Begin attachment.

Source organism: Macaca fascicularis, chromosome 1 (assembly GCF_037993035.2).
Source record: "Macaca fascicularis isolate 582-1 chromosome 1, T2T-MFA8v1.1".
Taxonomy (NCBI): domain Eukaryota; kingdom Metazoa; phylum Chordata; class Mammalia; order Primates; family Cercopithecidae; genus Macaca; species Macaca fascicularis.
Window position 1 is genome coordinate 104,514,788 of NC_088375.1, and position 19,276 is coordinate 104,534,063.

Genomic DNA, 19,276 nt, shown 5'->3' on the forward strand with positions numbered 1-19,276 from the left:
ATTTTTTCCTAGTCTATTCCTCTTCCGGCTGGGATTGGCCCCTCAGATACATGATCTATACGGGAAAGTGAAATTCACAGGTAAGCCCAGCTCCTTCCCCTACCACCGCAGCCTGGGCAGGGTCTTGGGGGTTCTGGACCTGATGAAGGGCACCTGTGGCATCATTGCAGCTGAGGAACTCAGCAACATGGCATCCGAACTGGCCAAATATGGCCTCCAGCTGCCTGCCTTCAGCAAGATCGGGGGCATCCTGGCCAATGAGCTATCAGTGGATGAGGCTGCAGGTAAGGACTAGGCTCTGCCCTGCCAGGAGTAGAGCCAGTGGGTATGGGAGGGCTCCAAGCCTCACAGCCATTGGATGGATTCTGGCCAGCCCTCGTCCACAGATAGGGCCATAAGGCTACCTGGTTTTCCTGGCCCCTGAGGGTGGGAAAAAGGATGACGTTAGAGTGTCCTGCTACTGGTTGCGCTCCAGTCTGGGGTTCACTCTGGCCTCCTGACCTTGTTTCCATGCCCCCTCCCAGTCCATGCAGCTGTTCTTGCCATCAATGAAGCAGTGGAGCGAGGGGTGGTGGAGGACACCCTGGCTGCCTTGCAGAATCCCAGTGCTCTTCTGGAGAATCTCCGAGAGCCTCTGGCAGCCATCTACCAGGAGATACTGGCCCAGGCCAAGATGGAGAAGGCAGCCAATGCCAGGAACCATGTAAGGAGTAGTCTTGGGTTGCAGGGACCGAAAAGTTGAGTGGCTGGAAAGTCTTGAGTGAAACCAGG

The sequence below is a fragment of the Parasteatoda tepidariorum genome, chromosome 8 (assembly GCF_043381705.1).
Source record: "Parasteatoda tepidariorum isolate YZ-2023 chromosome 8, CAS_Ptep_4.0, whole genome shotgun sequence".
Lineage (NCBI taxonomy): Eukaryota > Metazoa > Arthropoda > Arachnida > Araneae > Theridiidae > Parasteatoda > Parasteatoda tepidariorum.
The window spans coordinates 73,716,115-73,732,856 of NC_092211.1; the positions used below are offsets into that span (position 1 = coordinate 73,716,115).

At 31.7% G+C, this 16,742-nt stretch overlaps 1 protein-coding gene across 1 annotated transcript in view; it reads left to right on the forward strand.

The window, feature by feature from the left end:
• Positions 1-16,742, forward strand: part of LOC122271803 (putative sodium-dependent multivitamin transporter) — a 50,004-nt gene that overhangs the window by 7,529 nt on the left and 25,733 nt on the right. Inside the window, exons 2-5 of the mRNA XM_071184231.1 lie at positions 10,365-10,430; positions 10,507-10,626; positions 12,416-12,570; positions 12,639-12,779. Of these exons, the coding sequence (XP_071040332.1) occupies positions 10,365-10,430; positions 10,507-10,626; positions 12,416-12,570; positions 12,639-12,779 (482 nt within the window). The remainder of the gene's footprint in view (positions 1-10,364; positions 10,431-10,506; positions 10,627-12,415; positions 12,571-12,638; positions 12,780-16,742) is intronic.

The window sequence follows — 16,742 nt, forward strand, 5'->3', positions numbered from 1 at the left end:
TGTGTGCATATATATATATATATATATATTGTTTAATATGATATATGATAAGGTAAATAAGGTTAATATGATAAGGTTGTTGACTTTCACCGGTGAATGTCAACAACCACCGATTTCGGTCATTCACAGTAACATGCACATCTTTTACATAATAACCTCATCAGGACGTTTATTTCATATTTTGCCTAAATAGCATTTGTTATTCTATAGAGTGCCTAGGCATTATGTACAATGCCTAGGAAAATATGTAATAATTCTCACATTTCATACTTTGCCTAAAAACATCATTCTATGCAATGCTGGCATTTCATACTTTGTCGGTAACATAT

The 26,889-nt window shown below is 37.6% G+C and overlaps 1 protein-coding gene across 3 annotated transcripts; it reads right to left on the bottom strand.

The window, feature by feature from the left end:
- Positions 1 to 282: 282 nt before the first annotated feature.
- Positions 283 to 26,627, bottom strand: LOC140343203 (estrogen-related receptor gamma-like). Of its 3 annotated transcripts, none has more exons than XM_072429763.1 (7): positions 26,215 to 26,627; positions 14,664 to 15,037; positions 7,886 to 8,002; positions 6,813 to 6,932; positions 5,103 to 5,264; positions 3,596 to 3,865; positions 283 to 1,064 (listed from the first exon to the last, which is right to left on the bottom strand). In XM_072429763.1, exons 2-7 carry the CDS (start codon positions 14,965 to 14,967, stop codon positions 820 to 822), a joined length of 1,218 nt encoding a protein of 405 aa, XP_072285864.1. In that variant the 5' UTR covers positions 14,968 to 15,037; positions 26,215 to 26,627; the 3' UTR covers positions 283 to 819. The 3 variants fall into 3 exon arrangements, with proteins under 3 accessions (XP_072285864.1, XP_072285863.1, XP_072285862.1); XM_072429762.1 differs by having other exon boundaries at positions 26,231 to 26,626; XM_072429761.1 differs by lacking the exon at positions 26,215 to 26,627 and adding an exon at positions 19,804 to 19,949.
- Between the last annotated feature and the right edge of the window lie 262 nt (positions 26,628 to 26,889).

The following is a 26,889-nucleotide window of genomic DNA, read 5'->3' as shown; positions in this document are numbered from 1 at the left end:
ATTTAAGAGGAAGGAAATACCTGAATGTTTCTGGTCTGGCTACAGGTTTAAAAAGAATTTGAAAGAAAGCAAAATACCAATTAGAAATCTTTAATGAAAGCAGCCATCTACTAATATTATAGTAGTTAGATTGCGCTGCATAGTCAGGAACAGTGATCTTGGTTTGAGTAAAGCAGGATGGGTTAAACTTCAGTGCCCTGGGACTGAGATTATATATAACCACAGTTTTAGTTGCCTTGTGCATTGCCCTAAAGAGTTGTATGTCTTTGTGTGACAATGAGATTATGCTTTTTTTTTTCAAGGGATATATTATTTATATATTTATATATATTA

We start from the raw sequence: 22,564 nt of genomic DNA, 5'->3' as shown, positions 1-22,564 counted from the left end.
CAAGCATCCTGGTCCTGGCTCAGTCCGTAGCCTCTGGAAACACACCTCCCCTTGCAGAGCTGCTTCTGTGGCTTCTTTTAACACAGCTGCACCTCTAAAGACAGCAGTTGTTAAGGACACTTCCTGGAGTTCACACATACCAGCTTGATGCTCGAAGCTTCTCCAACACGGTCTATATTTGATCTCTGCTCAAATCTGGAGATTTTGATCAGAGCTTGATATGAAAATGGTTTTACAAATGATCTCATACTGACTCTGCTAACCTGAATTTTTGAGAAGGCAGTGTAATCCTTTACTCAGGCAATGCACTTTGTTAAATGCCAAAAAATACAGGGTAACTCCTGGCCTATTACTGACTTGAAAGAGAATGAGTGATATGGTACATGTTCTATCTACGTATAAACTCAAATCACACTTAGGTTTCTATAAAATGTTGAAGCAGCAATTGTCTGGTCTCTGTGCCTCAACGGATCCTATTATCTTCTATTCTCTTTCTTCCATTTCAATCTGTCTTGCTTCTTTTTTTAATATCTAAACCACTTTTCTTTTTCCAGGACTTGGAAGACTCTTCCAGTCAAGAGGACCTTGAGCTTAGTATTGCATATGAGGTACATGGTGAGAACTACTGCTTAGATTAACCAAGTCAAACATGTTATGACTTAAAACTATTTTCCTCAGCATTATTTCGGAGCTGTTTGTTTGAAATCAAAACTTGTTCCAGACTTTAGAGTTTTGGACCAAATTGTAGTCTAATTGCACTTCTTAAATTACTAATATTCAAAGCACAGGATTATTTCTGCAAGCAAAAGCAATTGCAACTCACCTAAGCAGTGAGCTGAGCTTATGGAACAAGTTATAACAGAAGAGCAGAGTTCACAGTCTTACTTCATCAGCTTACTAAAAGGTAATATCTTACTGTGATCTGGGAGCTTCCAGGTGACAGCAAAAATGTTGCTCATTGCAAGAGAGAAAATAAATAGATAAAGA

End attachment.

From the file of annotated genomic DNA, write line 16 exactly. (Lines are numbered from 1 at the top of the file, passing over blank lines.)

The 26,889-nt window shown below is 37.6% G+C and overlaps 1 protein-coding gene across 3 annotated transcripts; it reads right to left on the bottom strand.